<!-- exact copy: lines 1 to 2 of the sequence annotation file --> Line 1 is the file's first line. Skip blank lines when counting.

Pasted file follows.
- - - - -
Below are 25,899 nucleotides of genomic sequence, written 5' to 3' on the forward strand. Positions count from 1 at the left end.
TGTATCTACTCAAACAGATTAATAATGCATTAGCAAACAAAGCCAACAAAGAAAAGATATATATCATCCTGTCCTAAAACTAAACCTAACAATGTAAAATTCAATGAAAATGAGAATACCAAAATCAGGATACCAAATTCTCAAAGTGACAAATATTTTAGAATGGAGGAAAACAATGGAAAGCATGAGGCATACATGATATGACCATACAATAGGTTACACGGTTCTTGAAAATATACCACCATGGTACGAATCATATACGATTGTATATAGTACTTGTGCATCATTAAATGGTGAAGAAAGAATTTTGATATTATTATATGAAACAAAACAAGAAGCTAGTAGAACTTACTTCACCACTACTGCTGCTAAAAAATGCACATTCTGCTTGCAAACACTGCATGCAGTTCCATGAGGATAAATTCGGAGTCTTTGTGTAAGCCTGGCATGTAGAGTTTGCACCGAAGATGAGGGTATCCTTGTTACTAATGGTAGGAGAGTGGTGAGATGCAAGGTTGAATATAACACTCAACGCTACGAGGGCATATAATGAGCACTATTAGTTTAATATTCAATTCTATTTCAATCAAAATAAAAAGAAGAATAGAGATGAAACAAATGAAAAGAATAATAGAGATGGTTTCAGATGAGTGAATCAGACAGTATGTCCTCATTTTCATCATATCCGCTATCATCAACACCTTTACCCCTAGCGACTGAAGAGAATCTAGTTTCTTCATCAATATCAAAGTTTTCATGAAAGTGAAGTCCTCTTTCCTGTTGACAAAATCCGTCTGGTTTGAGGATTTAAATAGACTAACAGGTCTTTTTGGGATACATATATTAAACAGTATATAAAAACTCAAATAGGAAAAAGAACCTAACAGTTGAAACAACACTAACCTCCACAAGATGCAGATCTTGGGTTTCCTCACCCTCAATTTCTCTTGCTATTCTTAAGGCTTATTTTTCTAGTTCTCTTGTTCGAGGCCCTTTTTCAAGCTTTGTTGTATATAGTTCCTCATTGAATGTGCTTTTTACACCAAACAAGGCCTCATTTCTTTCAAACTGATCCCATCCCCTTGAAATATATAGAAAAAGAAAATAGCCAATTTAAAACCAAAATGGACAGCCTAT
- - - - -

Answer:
Below are 25,899 nucleotides of genomic sequence, written 5' to 3' on the forward strand. Positions count from 1 at the left end.
TGTATCTACTCAAACAGATTAATAATGCATTAGCAAACAAAGCCAACAAAGAAAAGATATATATCATCCTGTCCTAAAACTAAACCTAACAATGTAAAATTCAATGAAAATGAGAATACCAAAATCAGGATACCAAATTCTCAAAGTGACAAATATTTTAGAATGGAGGAAAACAATGGAAAGCATGAGGCATACATGATATGACCATACAATAGGTTACACGGTTCTTGAAAATATACCACCATGGTACGAATCATATACGATTGTATATAGTACTTGTGCATCATTAAATGGTGAAGAAAGAATTTTGATATTATTATATGAAACAAAACAAGAAGCTAGTAGAACTTACTTCACCACTACTGCTGCTAAAAAATGCACATTCTGCTTGCAAACACTGCATGCAGTTCCATGAGGATAAATTCGGAGTCTTTGTGTAAGCCTGGCATGTAGAGTTTGCACCGAAGATGAGGGTATCCTTGTTACTAATGGTAGGAGAGTGGTGAGATGCAAGGTTGAATATAACACTCAACGCTACGAGGGCATATAATGAGCACTATTAGTTTAATATTCAATTCTATTTCAATCAAAATAAAAAGAAGAATAGAGATGAAACAAATGAAAAGAATAATAGAGATGGTTTCAGATGAGTGAATCAGACAGTATGTCCTCATTTTCATCATATCCGCTATCATCAACACCTTTACCCCTAGCGACTGAAGAGAATCTAGTTTCTTCATCAATATCAAAGTTTTCATGAAAGTGAAGTCCTCTTTCCTGTTGACAAAATCCGTCTGGTTTGAGGATTTAAATAGACTAACAGGTCTTTTTGGGATACATATATTAAACAGTATATAAAAACTCAAATAGGAAAAAGAACCTAACAGTTGAAACAACACTAACCTCCACAAGATGCAGATCTTGGGTTTCCTCACCCTCAATTTCTCTTGCTATTCTTAAGGCTTATTTTTCTAGTTCTCTTGTTCGAGGCCCTTTTTCAAGCTTTGTTGTATATAGTTCCTCATTGAATGTGCTTTTTACACCAAACAAGGCCTCATTTCTTTCAAACTGATCCCATCCCCTTGAAATATATAGAAAAAGAAAATAGCCAATTTAAAACCAAAATGGACAGCCTAT